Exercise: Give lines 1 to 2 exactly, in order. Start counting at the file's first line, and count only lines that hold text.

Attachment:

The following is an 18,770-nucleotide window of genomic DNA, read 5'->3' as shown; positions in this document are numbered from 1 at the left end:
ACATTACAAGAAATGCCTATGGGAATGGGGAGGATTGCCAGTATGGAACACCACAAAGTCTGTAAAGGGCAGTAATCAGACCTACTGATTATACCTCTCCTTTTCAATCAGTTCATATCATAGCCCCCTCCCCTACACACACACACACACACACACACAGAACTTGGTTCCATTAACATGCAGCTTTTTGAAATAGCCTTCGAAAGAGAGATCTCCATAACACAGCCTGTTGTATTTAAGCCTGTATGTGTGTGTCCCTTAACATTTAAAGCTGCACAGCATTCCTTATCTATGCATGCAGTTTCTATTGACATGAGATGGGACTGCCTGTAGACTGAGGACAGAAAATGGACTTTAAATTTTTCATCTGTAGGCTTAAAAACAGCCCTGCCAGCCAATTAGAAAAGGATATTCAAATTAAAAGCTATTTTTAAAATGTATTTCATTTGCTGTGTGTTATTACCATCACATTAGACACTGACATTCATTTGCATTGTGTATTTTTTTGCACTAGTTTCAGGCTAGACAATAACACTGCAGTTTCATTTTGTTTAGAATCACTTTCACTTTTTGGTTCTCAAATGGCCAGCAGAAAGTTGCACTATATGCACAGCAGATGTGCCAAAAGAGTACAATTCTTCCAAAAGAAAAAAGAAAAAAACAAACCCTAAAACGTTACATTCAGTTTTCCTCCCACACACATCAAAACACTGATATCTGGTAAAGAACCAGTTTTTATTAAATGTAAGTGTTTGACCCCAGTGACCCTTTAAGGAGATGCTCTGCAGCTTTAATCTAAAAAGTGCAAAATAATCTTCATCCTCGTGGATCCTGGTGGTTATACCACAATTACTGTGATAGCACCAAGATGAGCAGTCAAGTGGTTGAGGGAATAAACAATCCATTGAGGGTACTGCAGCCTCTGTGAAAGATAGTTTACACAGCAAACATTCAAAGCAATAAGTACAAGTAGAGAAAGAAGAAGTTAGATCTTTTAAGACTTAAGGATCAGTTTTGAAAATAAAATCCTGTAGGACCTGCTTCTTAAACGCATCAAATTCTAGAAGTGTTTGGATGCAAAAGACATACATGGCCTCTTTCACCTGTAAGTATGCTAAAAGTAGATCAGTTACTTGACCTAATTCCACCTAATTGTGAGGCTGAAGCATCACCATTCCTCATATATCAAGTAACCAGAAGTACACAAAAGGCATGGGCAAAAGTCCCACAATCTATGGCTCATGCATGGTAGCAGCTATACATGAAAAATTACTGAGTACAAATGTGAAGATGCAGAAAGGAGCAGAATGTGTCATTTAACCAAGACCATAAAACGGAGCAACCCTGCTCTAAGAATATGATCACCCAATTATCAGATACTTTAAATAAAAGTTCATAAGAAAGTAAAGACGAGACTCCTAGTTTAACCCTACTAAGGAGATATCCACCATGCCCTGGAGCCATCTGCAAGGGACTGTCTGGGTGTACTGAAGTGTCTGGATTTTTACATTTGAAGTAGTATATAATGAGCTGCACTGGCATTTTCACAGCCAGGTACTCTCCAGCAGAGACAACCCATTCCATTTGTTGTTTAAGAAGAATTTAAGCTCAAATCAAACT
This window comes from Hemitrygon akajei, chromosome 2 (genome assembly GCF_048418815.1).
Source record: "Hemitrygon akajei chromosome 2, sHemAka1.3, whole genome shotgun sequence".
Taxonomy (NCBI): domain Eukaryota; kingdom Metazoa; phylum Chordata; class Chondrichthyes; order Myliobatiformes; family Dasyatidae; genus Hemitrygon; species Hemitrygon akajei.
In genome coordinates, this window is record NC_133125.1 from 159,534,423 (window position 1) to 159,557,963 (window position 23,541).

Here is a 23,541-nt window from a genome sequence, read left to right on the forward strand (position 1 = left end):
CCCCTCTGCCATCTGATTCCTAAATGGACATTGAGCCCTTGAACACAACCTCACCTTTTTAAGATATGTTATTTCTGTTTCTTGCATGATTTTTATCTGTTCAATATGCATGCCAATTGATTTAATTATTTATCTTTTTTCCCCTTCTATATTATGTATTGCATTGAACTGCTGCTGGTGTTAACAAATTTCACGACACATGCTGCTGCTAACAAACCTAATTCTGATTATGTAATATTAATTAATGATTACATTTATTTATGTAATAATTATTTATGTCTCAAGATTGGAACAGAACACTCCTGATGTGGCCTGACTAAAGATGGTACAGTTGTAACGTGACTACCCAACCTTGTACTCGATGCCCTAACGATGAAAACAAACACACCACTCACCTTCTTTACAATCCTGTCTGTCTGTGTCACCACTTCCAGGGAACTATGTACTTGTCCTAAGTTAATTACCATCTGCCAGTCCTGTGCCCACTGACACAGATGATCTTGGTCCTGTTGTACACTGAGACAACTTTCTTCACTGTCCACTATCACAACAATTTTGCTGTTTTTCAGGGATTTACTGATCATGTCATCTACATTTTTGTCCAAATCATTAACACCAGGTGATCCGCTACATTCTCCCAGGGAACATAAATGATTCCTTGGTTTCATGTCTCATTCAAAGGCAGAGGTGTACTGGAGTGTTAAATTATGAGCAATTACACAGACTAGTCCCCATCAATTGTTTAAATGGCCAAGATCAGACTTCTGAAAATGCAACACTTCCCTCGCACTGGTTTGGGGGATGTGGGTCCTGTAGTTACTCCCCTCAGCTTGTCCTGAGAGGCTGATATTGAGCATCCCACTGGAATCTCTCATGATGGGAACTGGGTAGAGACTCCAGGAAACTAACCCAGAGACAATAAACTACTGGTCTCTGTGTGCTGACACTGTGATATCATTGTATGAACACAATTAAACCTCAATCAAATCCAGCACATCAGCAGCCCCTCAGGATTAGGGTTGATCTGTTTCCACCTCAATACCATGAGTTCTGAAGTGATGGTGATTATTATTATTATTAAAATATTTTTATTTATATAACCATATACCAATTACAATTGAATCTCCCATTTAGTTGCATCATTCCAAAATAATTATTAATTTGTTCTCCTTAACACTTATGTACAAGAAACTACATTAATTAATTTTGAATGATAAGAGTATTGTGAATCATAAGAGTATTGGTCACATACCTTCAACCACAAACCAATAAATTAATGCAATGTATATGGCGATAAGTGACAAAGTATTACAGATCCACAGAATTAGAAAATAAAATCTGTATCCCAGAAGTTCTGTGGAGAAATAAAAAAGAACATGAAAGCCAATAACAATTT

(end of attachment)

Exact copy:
The following is an 18,770-nucleotide window of genomic DNA, read 5'->3' as shown; positions in this document are numbered from 1 at the left end:
ACATTACAAGAAATGCCTATGGGAATGGGGAGGATTGCCAGTATGGAACACCACAAAGTCTGTAAAGGGCAGTAATCAGACCTACTGATTATACCTCTCCTTTTCAATCAGTTCATATCATAGCCCCCTCCCCTACACACACACACACACACACACACAGAACTTGGTTCCATTAACATGCAGCTTTTTGAAATAGCCTTCGAAAGAGAGATCTCCATAACACAGCCTGTTGTATTTAAGCCTGTATGTGTGTGTCCCTTAACATTTAAAGCTGCACAGCATTCCTTATCTATGCATGCAGTTTCTATTGACATGAGATGGGACTGCCTGTAGACTGAGGACAGAAAATGGACTTTAAATTTTTCATCTGTAGGCTTAAAAACAGCCCTGCCAGCCAATTAGAAAAGGATATTCAAATTAAAAGCTATTTTTAAAATGTATTTCATTTGCTGTGTGTTATTACCATCACATTAGACACTGACATTCATTTGCATTGTGTATTTTTTTGCACTAGTTTCAGGCTAGACAATAACACTGCAGTTTCATTTTGTTTAGAATCACTTTCACTTTTTGGTTCTCAAATGGCCAGCAGAAAGTTGCACTATATGCACAGCAGATGTGCCAAAAGAGTACAATTCTTCCAAAAGAAAAAAGAAAAAAACAAACCCTAAAACGTTACATTCAGTTTTCCTCCCACACACATCAAAACACTGATATCTGGTAAAGAACCAGTTTTTATTAAATGTAAGTGTTTGACCCCAGTGACCCTTTAAGGAGATGCTCTGCAGCTTTAATCTAAAAAGTGCAAAATAATCTTCATCCTCGTGGATCCTGGTGGTTATACCACAATTACTGTGATAGCACCAAGATGAGCAGTCAAGTGGTTGAGGGAATAAACAATCCATTGAGGGTACTGCAGCCTCTGTGAAAGATAGTTTACACAGCAAACATTCAAAGCAATAAGTACAAGTAGAGAAAGAAGAAGTTAGATCTTTTAAGACTTAAGGATCAGTTTTGAAAATAAAATCCTGTAGGACCTGCTTCTTAAACGCATCAAATTCTAGAAGTGTTTGGATGCAAAAGACATACATGGCCTCTTTCACCTGTAAGTATGCTAAAAGTAGATCAGTTACTTGACCTAATTCCACCTAATTGTGAGGCTGAAGCATCACCATTCCTCATATATCAAGTAACCAGAAGTACACAAAAGGCATGGGCAAAAGTCCCACAATCTATGGCTCATGCATGGTAGCAGCTATACATGAAAAATTACTGAGTACAAATGTGAAGATGCAGAAAGGAGCAGAATGTGTCATTTAACCAAGACCATAAAACGGAGCAACCCTGCTCTAAGAATATGATCACCCAATTATCAGATACTTTAAATAAAAGTTCATAAGAAAGTAAAGACGAGACTCCTAGTTTAACCCTACTAAGGAGATATCCACCATGCCCTGGAGCCATCTGCAAGGGACTGTCTGGGTGTACTGAAGTGTCTGGATTTTTACATTTGAAGTAGTATATAATGAGCTGCACTGGCATTTTCACAGCCAGGTACTCTCCAGCAGAGACAACCCATTCCATTTGTTGTTTAAGAAGAATTTAAGCTCAAATCAAACT